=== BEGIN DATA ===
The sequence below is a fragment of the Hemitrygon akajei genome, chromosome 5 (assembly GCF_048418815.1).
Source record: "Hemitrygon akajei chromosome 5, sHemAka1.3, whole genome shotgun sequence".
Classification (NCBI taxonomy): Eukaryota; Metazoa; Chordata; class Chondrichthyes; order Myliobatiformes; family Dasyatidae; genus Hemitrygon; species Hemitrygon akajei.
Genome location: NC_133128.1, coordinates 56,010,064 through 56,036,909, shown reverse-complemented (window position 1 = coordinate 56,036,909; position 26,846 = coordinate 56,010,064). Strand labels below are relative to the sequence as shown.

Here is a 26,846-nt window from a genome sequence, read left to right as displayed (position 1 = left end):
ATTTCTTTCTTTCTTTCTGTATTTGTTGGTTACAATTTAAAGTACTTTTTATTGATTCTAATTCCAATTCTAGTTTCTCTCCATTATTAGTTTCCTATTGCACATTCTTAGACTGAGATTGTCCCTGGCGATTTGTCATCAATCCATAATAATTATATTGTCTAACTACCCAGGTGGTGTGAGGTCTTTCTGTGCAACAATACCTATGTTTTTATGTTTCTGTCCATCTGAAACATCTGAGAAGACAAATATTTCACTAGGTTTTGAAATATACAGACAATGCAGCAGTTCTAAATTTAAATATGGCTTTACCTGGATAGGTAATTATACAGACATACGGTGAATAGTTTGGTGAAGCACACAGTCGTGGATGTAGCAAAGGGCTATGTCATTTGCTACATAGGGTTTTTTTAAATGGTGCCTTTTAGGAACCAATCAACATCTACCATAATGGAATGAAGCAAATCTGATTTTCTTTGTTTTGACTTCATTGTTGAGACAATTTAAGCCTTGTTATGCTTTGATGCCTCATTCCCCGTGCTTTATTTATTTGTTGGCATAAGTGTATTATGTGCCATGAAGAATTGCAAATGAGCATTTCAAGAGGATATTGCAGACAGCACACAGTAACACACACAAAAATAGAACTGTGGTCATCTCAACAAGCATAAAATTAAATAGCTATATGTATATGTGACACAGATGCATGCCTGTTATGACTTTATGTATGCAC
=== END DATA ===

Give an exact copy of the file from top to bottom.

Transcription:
The sequence below is a fragment of the Hemitrygon akajei genome, chromosome 5 (assembly GCF_048418815.1).
Source record: "Hemitrygon akajei chromosome 5, sHemAka1.3, whole genome shotgun sequence".
Classification (NCBI taxonomy): Eukaryota; Metazoa; Chordata; class Chondrichthyes; order Myliobatiformes; family Dasyatidae; genus Hemitrygon; species Hemitrygon akajei.
Genome location: NC_133128.1, coordinates 56,010,064 through 56,036,909, shown reverse-complemented (window position 1 = coordinate 56,036,909; position 26,846 = coordinate 56,010,064). Strand labels below are relative to the sequence as shown.

Here is a 26,846-nt window from a genome sequence, read left to right as displayed (position 1 = left end):
ATTTCTTTCTTTCTTTCTGTATTTGTTGGTTACAATTTAAAGTACTTTTTATTGATTCTAATTCCAATTCTAGTTTCTCTCCATTATTAGTTTCCTATTGCACATTCTTAGACTGAGATTGTCCCTGGCGATTTGTCATCAATCCATAATAATTATATTGTCTAACTACCCAGGTGGTGTGAGGTCTTTCTGTGCAACAATACCTATGTTTTTATGTTTCTGTCCATCTGAAACATCTGAGAAGACAAATATTTCACTAGGTTTTGAAATATACAGACAATGCAGCAGTTCTAAATTTAAATATGGCTTTACCTGGATAGGTAATTATACAGACATACGGTGAATAGTTTGGTGAAGCACACAGTCGTGGATGTAGCAAAGGGCTATGTCATTTGCTACATAGGGTTTTTTTAAATGGTGCCTTTTAGGAACCAATCAACATCTACCATAATGGAATGAAGCAAATCTGATTTTCTTTGTTTTGACTTCATTGTTGAGACAATTTAAGCCTTGTTATGCTTTGATGCCTCATTCCCCGTGCTTTATTTATTTGTTGGCATAAGTGTATTATGTGCCATGAAGAATTGCAAATGAGCATTTCAAGAGGATATTGCAGACAGCACACAGTAACACACACAAAAATAGAACTGTGGTCATCTCAACAAGCATAAAATTAAATAGCTATATGTATATGTGACACAGATGCATGCCTGTTATGACTTTATGTATGCAC